"Find the first place you can to turn around and head in the opposite direction. Calls coming in of a serious incident. Details to follow as soon as we have them."

It was, in theory, nothing unusual. We're used to calls coming in and being told that someone had fallen from height, only to find that the height involved was the pavement. Or the call to a pedestrian hit by a car that turns out to be little more than a glancing blow at zero speed. Or even the unconscious patient who just happens to be walking around when we arrive. Something in the dispatcher's voice said otherwise. Something in the air on that highway turned decidedly cold as we travelled to an unknown serious call.

The last orange flames were being put out as we arrived at the scene.

All around were rivers of firefighting foam as plumes of smoke climbed into the air, the last signs of the now extinguished fire. Wreckage covered an area the size of a tennis court, an area that up until a few minutes earlier had been a holding area for enthusiasts waiting their turn to take to the skies. The marks of the tiny aircraft were clearly visible as one wing seemed to be the only part unclaimed by the fury of the inferno. One firefighter, stepping back out of the way now that his job was done, motioned to us that it was now safe to approach.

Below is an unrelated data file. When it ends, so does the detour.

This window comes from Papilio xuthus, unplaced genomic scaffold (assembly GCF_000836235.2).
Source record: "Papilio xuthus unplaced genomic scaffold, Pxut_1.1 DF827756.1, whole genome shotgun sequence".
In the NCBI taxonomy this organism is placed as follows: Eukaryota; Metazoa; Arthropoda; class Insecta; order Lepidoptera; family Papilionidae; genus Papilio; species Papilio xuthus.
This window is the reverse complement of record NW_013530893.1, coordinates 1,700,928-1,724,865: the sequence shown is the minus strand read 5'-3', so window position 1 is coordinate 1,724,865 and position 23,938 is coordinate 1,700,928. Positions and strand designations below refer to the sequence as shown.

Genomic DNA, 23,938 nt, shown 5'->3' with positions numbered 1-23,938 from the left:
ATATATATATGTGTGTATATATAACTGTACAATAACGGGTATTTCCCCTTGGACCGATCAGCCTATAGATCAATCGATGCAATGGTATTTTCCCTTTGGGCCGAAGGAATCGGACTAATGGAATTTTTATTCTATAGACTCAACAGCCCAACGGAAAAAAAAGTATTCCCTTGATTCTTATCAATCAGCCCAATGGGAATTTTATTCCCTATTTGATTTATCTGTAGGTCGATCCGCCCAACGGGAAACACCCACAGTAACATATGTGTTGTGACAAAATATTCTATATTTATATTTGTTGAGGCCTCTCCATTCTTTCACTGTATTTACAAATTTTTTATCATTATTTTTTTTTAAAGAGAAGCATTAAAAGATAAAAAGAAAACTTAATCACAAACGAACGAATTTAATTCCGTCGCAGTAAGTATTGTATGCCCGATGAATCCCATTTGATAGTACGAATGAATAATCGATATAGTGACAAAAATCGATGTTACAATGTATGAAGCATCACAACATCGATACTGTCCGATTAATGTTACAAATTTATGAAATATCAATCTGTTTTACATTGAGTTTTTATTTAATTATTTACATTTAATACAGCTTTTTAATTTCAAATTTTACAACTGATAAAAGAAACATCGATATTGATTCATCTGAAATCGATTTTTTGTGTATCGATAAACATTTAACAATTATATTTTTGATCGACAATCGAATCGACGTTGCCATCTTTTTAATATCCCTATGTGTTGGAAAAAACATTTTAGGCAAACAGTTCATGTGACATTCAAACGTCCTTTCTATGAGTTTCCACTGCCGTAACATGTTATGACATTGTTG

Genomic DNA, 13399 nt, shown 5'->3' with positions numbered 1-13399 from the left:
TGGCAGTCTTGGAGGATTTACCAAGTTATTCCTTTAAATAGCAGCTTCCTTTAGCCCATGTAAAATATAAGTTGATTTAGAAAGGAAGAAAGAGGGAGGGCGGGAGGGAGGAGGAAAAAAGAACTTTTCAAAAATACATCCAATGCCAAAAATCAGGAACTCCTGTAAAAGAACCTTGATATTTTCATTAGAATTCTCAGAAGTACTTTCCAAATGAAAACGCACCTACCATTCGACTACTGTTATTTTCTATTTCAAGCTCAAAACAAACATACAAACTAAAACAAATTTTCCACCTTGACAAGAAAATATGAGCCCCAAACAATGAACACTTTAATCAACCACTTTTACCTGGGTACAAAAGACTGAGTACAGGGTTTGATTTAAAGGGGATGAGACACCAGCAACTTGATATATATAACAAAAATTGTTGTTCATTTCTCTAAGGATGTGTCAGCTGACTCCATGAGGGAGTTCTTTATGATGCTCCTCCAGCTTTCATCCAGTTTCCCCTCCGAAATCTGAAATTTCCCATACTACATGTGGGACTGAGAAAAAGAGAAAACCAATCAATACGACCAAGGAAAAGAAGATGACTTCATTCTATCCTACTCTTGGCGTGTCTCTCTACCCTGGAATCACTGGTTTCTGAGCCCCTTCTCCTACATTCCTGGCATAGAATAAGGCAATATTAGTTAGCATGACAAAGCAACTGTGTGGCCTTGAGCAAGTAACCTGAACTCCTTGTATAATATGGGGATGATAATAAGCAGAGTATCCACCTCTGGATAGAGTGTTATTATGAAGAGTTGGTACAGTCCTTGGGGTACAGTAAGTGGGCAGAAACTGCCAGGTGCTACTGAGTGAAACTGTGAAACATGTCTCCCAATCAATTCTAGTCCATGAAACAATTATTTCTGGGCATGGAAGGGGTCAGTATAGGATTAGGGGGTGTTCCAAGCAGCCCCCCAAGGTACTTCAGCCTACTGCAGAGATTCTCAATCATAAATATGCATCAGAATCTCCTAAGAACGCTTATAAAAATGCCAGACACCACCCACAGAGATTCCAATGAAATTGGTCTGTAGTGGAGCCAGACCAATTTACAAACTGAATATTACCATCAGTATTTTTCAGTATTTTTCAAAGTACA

It took some time, but eventually we identified the victims. There was very little by which to be sure. At first it was uncertain how many there were. The human form had been disfigured beyond recognition, first by impact, then by fire, as the microlight lost control and hit the tarmac, cruelly ending their lives in an instant. 

The rest of the shift passed by in a blur. The images, too raw to process, remained locked away for the next few hours, even for days and weeks, and then broke out all at once without any warning. Since then I have learned a great deal about PTSD, about not hiding from it, about coping with it, about getting back to work, and most of all – about me.

I have learned that, unlike my thoughts on the previous post, it isn't just me. That there are plenty of others who struggle, some less so but some much, much more, and all that they required to start on the road to understanding and acceptance was a voice that would proclaim loudly – I'm here with you.

This is why this blog is back. I'm honoured to have you as readers, but first and foremost the writing has always been for me. It has taken me a while to realise that, but I'm back. If you're here to come along for the ride, to join me on this journey through a world hidden from most, then you're more than welcome back on the road, as always.